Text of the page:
Internet defamation cases have one thing in common with all other types of civil action: common sense goes a long way in determining who is going to prevail. Lan Cai, a twenty year old waitress from Texas, suffered two broken bones in her back when her car was plowed into by a drunk driver. She then found out first hand how important the common sense rule could be.
Seeking help on how to deal with the insurance companies and to recover damages, Cai retained the lawyers from Houston's Tuan A. Khuu & Associates to represent her. Apparently, the relationship between attorney and client was less than ideal. Among other things, one of the firm's attorney's showed up in her bedroom was she was half asleep, providing what turned out to be virtually the only personal attention she received. After having her calls ignored, Cai took to Facebook to complain and she eventually wrote a negative review on Yelp.
Cai's social media posts roused the law firm into action in truly self-destructive fashion.
First, one of its attorneys dashed off an email to Cai, threatening to file suit if she didn't immediately take down her negative comments. When this brilliant attempt at cyber bullying failed, the firm actually filed suit for defamation, seeking damages of up to $200,000.00.
Houston attorney Michael Fleming heard about the case and, after agreeing to represent Cai pro bono, filed a motion to dismiss. His motion asserted that Cai's statements were truthful. It also revealed that the law firm already had multiple negative reviews, and therefore Cai's comments couldn't be said to have damaged the firm.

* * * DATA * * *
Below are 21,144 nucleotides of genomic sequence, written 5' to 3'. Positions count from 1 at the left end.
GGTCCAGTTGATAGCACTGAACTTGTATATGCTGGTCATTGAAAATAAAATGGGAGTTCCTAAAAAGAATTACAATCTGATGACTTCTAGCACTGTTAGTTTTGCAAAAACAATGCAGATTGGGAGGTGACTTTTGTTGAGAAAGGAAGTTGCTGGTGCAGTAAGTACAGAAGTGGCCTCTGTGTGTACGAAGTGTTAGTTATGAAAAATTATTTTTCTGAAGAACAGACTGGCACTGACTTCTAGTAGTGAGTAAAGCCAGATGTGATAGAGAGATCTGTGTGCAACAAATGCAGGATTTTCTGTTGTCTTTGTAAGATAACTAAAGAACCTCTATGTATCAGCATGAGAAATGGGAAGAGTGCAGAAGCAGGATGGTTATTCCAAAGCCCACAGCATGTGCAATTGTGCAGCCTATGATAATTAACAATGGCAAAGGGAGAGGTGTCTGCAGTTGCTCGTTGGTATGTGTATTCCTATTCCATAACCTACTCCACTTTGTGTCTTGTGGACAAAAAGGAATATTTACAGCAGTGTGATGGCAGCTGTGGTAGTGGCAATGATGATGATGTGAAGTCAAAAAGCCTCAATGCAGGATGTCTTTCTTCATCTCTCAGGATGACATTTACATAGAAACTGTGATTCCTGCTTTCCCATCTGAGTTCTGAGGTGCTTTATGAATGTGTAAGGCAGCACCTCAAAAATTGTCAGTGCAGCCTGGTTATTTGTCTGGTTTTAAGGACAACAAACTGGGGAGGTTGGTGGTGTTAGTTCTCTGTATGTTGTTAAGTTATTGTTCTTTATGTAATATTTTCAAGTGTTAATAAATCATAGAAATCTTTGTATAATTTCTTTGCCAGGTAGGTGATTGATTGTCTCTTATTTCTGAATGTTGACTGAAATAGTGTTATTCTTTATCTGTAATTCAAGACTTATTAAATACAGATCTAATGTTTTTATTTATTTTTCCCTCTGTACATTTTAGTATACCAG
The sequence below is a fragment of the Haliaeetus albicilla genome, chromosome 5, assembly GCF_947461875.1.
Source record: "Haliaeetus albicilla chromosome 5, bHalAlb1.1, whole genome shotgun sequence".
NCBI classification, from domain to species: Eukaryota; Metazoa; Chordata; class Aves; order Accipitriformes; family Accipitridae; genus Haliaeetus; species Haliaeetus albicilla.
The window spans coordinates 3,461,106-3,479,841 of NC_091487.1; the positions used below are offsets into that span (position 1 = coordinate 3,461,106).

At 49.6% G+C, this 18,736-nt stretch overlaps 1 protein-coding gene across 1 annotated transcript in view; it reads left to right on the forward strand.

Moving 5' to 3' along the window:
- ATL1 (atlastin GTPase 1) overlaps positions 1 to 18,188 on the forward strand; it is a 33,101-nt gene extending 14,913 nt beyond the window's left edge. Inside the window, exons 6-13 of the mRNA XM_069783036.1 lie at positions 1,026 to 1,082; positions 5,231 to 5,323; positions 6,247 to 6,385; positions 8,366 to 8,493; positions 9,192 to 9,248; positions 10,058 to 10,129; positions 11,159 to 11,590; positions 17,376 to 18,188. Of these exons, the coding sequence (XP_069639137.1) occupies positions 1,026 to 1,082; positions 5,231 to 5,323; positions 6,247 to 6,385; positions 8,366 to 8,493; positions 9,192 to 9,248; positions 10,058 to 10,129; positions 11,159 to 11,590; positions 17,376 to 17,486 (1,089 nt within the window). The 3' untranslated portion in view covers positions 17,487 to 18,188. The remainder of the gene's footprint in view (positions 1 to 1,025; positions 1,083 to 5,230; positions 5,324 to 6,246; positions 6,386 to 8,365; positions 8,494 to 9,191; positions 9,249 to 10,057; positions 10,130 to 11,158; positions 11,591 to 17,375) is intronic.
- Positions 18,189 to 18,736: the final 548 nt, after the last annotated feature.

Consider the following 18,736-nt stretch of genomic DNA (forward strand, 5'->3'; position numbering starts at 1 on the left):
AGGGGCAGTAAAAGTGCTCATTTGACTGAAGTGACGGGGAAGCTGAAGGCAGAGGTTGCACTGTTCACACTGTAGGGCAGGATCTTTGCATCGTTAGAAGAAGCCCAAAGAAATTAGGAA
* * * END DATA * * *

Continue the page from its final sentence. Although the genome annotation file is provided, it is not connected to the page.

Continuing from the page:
Like many states, Texas has an anti-SLAAP (Strategic Lawsuit Against Public Participation) statute that allows suits suits intended to stifle legitimate public discussion to be thrown out in the early stages of litigation. Fleming argued that the actions of the law firm were clearly an instance of a SLAAP suit and should be thrown out. The judge agreed, dismissed the case, and awarded Cai more than $26,000.00 in legal fees.
The law firm didn't do itself any favors by pursuing litigation against Cai. It demonstrated for all to see what appears to be a rather startling lack of self-knowledge. Worse, it didn't know when to quit. Now, the Yelp page that includes the firm's reviews contains the following warning:
Yelp's reference to the First Amendment is nonsense. A defamation case between private citizens has nothing to do with the First Amendment. But parsing that legal nicety will get the firm...nowhere.
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